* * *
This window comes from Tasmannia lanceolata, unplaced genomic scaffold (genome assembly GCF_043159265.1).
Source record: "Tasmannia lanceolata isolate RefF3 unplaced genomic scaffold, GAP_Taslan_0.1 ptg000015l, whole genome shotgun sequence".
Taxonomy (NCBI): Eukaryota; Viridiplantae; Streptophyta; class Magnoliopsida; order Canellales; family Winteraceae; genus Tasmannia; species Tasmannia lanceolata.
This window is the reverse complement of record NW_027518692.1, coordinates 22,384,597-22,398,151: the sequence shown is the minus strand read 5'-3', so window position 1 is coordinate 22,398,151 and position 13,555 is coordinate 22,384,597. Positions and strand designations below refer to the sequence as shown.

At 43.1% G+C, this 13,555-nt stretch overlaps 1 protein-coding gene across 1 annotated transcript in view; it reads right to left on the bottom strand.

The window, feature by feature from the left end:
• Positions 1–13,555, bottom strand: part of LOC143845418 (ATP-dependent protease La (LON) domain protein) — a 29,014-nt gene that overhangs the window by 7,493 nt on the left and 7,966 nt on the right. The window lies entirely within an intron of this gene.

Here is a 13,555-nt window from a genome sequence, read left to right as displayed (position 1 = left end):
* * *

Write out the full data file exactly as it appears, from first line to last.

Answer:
This window comes from Tasmannia lanceolata, unplaced genomic scaffold (genome assembly GCF_043159265.1).
Source record: "Tasmannia lanceolata isolate RefF3 unplaced genomic scaffold, GAP_Taslan_0.1 ptg000015l, whole genome shotgun sequence".
Taxonomy (NCBI): Eukaryota; Viridiplantae; Streptophyta; class Magnoliopsida; order Canellales; family Winteraceae; genus Tasmannia; species Tasmannia lanceolata.
This window is the reverse complement of record NW_027518692.1, coordinates 22,384,597-22,398,151: the sequence shown is the minus strand read 5'-3', so window position 1 is coordinate 22,398,151 and position 13,555 is coordinate 22,384,597. Positions and strand designations below refer to the sequence as shown.

At 43.1% G+C, this 13,555-nt stretch overlaps 1 protein-coding gene across 1 annotated transcript in view; it reads right to left on the bottom strand.

The window, feature by feature from the left end:
• Positions 1–13,555, bottom strand: part of LOC143845418 (ATP-dependent protease La (LON) domain protein) — a 29,014-nt gene that overhangs the window by 7,493 nt on the left and 7,966 nt on the right. The window lies entirely within an intron of this gene.

Here is a 13,555-nt window from a genome sequence, read left to right as displayed (position 1 = left end):